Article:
The company also included Anton Diffring, Victor Beaumont and Ferdy Mayne, all three so firmly typecast as screen Nazis that it was hard to imagine them saying anything other than ‘I must varn you... escape from Colditz is impossible’ or ‘Ve haf vays of making you talk’. They, too, still wore the uniforms in which they’d battled Burton’s heroic commandos all day. It was strange to hear them, in their Iron Crosses and SS flashes, talking like typical British luvvies about agents and producers, and the theatrical impresario ‘Binkie’ Beaumont. But the main attraction was Burton and Taylor, sharing the head of the table, alternately canoodling and verbally sparring. She proved as big a P. G. Wodehouse fan as he was, able to quote whole passages of Jeeves & Wooster dialogue verbatim. It also emerged that before marrying Burton, she’d taken the trouble to learn Welsh (just as before marrying his predecessor, singer Eddie Fisher, she’d converted to Judaism). ‘I love speaking Welsh,’ she told me. ‘It’s such a great language for swearing in.’ At midnight, she stood up with an abrupt ‘Come on, Dicon’ — the Welsh diminutive of Richard. But Burton waved her away to bed on her own and ushered a group of fellow Nazi uniform-wearers, plus me, to a circle of armchairs in the hotel lobby, where he ordered a round of large brandies.

Although the lobby at that stage was still fairly crowded, he had no bodyguard or hotel security man with him. The nearest to it was a young assistant director from the film unit who’d been detailed to look after him for the evening. For the next two hours, the brandies kept coming and Burton kept up a stream of hilarious, beautifully enunciated stories, about Noel Coward, ‘Larry’ Olivier or ‘Johnny’ Gielgud, many of them beginning nostalgically: ‘When I was on Broadway, playing Hamlet...’ Suddenly, there was an awkward pause. A pudgy middle-aged man had crossed the now-empty lobby and was hovering on the edge of our armchair-circle. He wore a Tyrolean hat with a feather and carried a raincoat in both arms like a bundle of dirty washing. He did not introduce himself, only that he was an expatriate American, living in Salzburg. And he wanted to say what an admirer he was of Mr Burton’s work. Burton responded graciously enough but, instead of withdrawing, the man pulled up an embroidered stool and sat down with us, arranging his raincoat carefully on his lap. The assistant director told him politely this was a private party and that he was intruding, but to no effect. Finally, Burton boiled over and requested him to go away in words of one syllable. At this, the man delved into his raincoat and brought out a bulky black object so like a toy gun, it was difficult to believe it was real.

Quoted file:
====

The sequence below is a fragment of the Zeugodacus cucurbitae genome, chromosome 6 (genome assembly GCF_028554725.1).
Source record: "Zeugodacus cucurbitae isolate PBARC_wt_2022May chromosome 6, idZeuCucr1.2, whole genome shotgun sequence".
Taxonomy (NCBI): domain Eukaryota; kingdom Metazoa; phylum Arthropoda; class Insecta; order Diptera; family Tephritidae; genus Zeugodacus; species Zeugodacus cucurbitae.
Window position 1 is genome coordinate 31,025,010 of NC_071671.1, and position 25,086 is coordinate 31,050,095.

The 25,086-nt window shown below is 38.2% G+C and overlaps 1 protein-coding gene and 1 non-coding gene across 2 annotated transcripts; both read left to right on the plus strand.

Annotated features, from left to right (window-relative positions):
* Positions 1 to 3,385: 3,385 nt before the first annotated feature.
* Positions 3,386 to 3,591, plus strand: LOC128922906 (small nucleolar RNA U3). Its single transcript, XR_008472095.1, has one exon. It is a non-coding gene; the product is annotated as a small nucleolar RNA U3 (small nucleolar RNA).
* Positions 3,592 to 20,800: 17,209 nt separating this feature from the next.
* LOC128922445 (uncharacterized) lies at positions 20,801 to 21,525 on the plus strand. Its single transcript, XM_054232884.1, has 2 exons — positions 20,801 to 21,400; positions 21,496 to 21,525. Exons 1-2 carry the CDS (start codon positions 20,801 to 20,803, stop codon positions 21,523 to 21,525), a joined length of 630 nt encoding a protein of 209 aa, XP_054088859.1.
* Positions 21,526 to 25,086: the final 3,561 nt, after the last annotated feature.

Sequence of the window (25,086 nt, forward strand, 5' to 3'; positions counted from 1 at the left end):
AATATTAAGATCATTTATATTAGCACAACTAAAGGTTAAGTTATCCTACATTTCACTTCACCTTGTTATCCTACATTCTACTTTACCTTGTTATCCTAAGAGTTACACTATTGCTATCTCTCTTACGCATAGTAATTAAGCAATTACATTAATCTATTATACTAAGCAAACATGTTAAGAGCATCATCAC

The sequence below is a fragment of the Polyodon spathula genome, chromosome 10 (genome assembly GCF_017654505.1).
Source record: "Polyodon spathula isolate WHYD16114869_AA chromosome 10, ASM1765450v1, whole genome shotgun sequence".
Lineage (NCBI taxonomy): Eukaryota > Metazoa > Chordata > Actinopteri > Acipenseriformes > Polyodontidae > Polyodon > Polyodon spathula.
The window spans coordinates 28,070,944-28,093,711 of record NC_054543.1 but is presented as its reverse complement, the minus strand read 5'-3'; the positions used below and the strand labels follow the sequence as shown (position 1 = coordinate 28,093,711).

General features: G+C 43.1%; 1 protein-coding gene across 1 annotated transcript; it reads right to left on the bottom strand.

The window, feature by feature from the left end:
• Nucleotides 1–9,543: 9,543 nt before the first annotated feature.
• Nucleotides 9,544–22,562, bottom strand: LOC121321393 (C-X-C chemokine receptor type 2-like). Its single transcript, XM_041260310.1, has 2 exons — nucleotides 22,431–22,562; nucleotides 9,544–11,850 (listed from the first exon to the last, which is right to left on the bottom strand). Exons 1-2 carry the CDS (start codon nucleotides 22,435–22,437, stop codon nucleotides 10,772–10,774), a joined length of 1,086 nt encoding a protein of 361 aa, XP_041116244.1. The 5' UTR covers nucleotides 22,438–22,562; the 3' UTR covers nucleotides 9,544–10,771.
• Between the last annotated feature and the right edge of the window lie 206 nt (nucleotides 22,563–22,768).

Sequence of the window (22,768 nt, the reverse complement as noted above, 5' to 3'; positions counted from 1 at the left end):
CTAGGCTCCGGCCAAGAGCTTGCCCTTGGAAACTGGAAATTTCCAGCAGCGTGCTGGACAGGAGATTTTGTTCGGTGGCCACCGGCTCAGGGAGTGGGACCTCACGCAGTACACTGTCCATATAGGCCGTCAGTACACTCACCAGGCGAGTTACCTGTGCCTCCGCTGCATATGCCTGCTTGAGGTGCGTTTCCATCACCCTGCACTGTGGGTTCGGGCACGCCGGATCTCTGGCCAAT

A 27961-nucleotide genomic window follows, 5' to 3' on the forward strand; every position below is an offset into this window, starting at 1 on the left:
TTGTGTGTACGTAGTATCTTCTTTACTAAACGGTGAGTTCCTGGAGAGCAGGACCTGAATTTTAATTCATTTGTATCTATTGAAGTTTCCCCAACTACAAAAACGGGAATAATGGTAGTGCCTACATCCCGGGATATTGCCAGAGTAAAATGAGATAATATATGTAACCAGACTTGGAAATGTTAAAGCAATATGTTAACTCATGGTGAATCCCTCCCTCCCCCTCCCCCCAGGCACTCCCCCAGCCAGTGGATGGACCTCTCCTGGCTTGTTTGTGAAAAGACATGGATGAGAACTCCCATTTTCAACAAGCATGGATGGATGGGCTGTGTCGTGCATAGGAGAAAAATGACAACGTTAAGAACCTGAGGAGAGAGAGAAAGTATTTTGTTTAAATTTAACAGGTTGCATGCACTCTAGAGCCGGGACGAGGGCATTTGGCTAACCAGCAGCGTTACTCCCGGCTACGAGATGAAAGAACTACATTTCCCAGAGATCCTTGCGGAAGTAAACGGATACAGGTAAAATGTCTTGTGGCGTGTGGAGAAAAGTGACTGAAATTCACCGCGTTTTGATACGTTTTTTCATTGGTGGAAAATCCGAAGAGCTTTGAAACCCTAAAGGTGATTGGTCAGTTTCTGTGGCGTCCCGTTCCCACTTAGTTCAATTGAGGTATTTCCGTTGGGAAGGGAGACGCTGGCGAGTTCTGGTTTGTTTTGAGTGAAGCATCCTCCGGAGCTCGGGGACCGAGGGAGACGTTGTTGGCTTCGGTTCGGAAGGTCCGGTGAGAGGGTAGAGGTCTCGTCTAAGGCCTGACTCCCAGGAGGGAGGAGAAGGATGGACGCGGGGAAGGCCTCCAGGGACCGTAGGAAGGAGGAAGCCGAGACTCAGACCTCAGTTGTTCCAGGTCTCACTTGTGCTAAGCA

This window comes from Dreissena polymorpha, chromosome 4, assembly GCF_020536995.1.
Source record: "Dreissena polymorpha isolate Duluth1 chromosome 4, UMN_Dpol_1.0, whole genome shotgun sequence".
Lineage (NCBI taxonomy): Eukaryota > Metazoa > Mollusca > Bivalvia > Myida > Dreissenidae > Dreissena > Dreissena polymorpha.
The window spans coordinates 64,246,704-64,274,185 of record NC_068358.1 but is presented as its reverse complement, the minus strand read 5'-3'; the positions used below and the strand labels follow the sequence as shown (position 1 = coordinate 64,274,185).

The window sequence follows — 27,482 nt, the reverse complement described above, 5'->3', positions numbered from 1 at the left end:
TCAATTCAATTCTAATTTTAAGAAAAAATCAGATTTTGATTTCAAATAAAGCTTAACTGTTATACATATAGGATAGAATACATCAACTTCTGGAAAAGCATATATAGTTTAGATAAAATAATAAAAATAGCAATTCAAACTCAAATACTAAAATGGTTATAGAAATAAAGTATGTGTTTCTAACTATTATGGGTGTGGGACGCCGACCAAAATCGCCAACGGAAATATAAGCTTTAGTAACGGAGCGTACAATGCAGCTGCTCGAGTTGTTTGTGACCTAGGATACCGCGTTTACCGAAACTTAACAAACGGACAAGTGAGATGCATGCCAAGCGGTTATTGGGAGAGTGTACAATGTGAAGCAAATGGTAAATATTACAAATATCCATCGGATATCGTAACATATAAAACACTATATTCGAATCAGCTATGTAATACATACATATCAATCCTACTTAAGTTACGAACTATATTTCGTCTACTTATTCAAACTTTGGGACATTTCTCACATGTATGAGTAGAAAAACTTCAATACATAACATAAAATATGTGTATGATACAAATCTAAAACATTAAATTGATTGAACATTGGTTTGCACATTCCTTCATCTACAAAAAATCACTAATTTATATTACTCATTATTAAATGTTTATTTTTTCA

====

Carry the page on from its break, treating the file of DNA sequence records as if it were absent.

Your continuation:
Below: Burton speaks to another representative of the British press - Daily Mirror reporter Donald Zec
A heated altercation ensued, with Burton daring him to pull the trigger and still no hotel employee in sight. It ended with the man ordering all of us to sit side-by-side on a bench with our hands up. I felt for the poor young assistant director, in terror that the main asset of Where Eagles Dare might be assassinated on his watch. He was on his knees before the man, literally praying: ‘Please put the gun down... please, please put the gun down.’ The bedrooms at the Osterreichischer Hof are along open galleries above its lobby, seemingly rising to infinity. Glancing up, I saw a flash of bright pink descending gallery by gallery. Elizabeth Taylor was coming back downstairs to see what all the commotion was about. Clearly just roused from sleep, she was barefoot, in a pink chiffon nightdress with an old leather coat clutched around it. But there was no sleep in those amazing violet eyes. Just fury. ‘Richard,’ she hissed. ‘Whatever is going on? Your voice is echoing all over this hotel.’
The man gazed at her in stupefaction, then stuffed away the gun and held out his hand. ‘Oh,’ he gasped. ‘This is such a pleasure...’ Both she and Burton ignored him and began screaming at each other. In Welsh. It did seem a great language to swear in. Finally, Taylor turned on her (bare) heel and started stomping up the staircase. ‘Either come now,’ she called over her shoulder, ‘or don’t bother to come at all. Ever!’ 

The man gazed after her for a dumbstruck moment, then got his gun out again and ordered Burton to rejoin us on the bench and re-raise his hands. The drama fizzled out into an anti-climax one could never put into a movie. A few moments later, he said he had to go to the toilet and told us not to move. As soon as his back was turned, we bolted to the lifts. Waking next morning beneath an unfamiliar down quilt, I seriously thought I might have dreamed the whole thing. Later, I was in the lobby to see the Burtons leave for Paris with their secretaries, hairdressers, manicurists and one-eyed peke. As they passed, Taylor kissed me on the cheek and Burton gave me a wink. ‘It was real,’ he said, meaning the gun. ‘A Webley .455.’ During this coming 50th anniversary year of Where Eagles Dare, I will of course watch it again for the umpteenth time. But, as you can imagine, I’ll be thinking more about what happened off-camera.

My sincere thanks to Kevin Wilkinson for providing me with this insightful story.